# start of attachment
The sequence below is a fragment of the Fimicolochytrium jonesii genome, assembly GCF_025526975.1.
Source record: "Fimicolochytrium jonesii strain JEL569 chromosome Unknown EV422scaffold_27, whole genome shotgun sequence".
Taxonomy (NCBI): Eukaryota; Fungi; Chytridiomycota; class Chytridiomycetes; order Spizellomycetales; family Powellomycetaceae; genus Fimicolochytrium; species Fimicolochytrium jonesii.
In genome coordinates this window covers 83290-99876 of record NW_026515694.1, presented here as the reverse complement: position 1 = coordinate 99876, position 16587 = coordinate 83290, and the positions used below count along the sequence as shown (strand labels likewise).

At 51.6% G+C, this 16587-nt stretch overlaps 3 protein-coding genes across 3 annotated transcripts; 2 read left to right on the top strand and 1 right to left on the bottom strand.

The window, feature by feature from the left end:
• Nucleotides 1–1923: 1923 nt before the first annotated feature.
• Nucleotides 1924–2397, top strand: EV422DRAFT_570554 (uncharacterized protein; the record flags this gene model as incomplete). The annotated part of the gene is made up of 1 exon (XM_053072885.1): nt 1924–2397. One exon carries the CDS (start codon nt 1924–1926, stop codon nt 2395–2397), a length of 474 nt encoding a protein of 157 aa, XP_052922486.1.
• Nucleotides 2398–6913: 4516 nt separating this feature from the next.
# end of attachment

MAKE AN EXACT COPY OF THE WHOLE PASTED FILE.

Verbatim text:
The sequence below is a fragment of the Fimicolochytrium jonesii genome, assembly GCF_025526975.1.
Source record: "Fimicolochytrium jonesii strain JEL569 chromosome Unknown EV422scaffold_27, whole genome shotgun sequence".
Taxonomy (NCBI): Eukaryota; Fungi; Chytridiomycota; class Chytridiomycetes; order Spizellomycetales; family Powellomycetaceae; genus Fimicolochytrium; species Fimicolochytrium jonesii.
In genome coordinates this window covers 83290-99876 of record NW_026515694.1, presented here as the reverse complement: position 1 = coordinate 99876, position 16587 = coordinate 83290, and the positions used below count along the sequence as shown (strand labels likewise).

At 51.6% G+C, this 16587-nt stretch overlaps 3 protein-coding genes across 3 annotated transcripts; 2 read left to right on the top strand and 1 right to left on the bottom strand.

The window, feature by feature from the left end:
• Nucleotides 1–1923: 1923 nt before the first annotated feature.
• Nucleotides 1924–2397, top strand: EV422DRAFT_570554 (uncharacterized protein; the record flags this gene model as incomplete). The annotated part of the gene is made up of 1 exon (XM_053072885.1): nt 1924–2397. One exon carries the CDS (start codon nt 1924–1926, stop codon nt 2395–2397), a length of 474 nt encoding a protein of 157 aa, XP_052922486.1.
• Nucleotides 2398–6913: 4516 nt separating this feature from the next.